“Serendipity” – the idea of the happy or fortuitous accident – is a wonderful word, inspired by a Persian fairy tale in which three princes from Serendip (the old name for Ceylon, now Sri Lanka) who “were always making discoveries, by accidents and sagacity, of things they were not in quest of.” It’s also a wonderful concept, sometimes bound up with the notion of synchronicity, or simultaneous events that seem to be meaningfully connected.
Both terms came to mind the other day when we received information about a new documentary coming here to Portland that taps into some of our ongoing concerns about children’s health and well-being and new tools we’ve created to address them.
Play Again explores the impact of our screen-dominated culture on kids and their relationship to the natural world. Media overload is an issue we’ve covered here before – one which the film’s synopsis describes powerfully:
The average American child now spends over 8 hours in front of a screen each day. She emails, texts, and updates her status incessantly. He can name hundreds of corporate logos, but less than ten native plants. She aspires to have hundreds of online friends, most she may never meet in person. He masters complicated situations presented in game after game, but often avoids simple person-to-person conversation. They are almost entirely out of contact with the world that, over millions of years of evolution, shaped human beings — the natural world.
The long-term consequences of this experiment on human development remain to be seen, but the stakes couldn’t be higher. By most accounts, this generation will face multiple crises — environmental, economic and social. Will this screen world — and its bevy of virtual experiences — have adequately prepared these “digital natives” to address the problems they’ll face, problems on whose resolution their own survival may depend?
In their quest to find out, the filmmakers followed 6 teenagers leading screen-dominated lives as they unplug and embark on “a wilderness adventure – no electricity, no cell phone coverage, no virtual reality.” Balanced by expert commentary from the likes of sociologist Juliet Schor, environmental writer Bill McKibben and others, the film “investigates the consequences of a childhood removed from nature and encourages action for a sustainable future.”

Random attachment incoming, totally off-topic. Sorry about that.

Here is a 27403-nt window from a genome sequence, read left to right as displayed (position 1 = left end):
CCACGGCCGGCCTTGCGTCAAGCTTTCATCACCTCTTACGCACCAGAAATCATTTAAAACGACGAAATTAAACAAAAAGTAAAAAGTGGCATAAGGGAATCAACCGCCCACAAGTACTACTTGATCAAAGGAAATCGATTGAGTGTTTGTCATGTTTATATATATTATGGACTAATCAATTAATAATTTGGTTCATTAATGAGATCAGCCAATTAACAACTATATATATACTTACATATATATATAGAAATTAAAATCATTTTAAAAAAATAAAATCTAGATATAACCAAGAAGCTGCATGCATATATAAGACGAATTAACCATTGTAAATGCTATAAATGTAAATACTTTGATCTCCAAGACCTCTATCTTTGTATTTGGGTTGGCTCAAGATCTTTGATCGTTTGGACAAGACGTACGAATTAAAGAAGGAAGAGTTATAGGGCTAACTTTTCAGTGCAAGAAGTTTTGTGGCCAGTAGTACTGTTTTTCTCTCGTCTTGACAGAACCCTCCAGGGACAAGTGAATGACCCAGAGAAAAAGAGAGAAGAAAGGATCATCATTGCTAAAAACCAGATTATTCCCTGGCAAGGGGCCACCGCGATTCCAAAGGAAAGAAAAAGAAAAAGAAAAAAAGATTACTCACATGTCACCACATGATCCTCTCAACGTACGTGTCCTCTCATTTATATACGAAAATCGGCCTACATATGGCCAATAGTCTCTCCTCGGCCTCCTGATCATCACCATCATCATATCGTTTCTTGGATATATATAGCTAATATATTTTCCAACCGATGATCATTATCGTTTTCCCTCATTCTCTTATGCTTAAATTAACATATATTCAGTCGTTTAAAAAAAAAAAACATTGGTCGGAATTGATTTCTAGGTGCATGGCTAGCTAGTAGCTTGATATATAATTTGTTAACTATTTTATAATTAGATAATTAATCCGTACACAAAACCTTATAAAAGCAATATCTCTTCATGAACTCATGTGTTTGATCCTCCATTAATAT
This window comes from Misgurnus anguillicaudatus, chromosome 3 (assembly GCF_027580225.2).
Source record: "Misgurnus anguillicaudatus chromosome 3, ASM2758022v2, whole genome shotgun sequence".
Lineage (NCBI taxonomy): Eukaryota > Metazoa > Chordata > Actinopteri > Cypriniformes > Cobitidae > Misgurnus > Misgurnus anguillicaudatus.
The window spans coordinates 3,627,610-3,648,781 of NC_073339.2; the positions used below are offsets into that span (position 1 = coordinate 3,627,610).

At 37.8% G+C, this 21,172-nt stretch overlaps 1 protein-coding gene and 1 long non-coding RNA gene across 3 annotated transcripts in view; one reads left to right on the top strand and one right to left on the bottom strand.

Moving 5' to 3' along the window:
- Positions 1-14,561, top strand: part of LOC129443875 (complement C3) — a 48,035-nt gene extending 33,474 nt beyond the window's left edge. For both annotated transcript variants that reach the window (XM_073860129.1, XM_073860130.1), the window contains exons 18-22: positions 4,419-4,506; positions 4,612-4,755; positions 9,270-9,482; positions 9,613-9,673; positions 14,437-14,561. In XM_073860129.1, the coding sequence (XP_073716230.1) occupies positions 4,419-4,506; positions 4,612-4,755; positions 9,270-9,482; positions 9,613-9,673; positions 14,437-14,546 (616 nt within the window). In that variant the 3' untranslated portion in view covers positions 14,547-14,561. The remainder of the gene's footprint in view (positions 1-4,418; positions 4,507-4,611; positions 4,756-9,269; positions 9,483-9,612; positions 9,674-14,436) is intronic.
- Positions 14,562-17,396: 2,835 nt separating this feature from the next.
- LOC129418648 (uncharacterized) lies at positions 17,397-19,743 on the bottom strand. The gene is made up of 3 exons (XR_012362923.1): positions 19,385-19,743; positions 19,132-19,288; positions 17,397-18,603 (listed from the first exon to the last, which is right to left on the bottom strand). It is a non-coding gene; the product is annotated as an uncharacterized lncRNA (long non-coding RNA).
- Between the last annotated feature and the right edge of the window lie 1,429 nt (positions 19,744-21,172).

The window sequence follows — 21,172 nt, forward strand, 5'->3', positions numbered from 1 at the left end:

The consequences are exactly why we strive to develop even more tools and resources to help you help children reconnect with nature. For instance, there’s our Sustainable Future workshop – which shows how Yoga Calm and environmental education activities can be integrated to develop high-interest, interdisciplinary lessons that meet and support K-8 health, science and physical education standards and curricula. Through exploring techniques of physical yoga, observation, self-reflection, social/emotional skills development, storytelling and simple schoolyard explorations, participants learn how to cultivate children’s innate curiosity and appreciation of their bodies, each other, animal life and other aspects of their natural, daily environment.
What’s more, children can experience these activities for themselves at a Yoga Calm Summer Camp – a new program we’re rolling out this summer. Combining yoga, environmental education, music and social skills games over the course of a week, the camp gives kids the opportunity to sink into the experience and have time to dream and explore nature while learning wellness habits and essential personal and social skills — learning to live and work together in a peaceful, mindful way. The first of this year’s camps are listed on our Kids’ Workshop Schedule. (Certified Yoga Calm Instructors can host these camps, as well. Contact our business office for further information.)
Last, our new Yoga Calm Environmental Education Handbook will be out soon, demonstrating ways of adapting the Yoga Calm for Children curriculum to teach children about the natural world and help them get in touch with natural environments. We’ll have more news about this and our other new titles as we get closer to their publication dates.
Play Again will be shown on Saturday, June 11 at Lewis & Clark College here in Portland. Details are available on the film’s website, along with info about other upcoming screenings around the country and how to host a screening in your own geographic area.
Meantime, if you want to learn more about children’s relationship to the natural environment and how Yoga Calm can help facilitate a better, more meaningful relationship, do read our earlier post, “Healthy Children = Healthy Planet, or ‘No Child Left Inside.'”.
What are some of your favorite ways of helping kids get outside and reconnecting with nature? Let us know in the comments!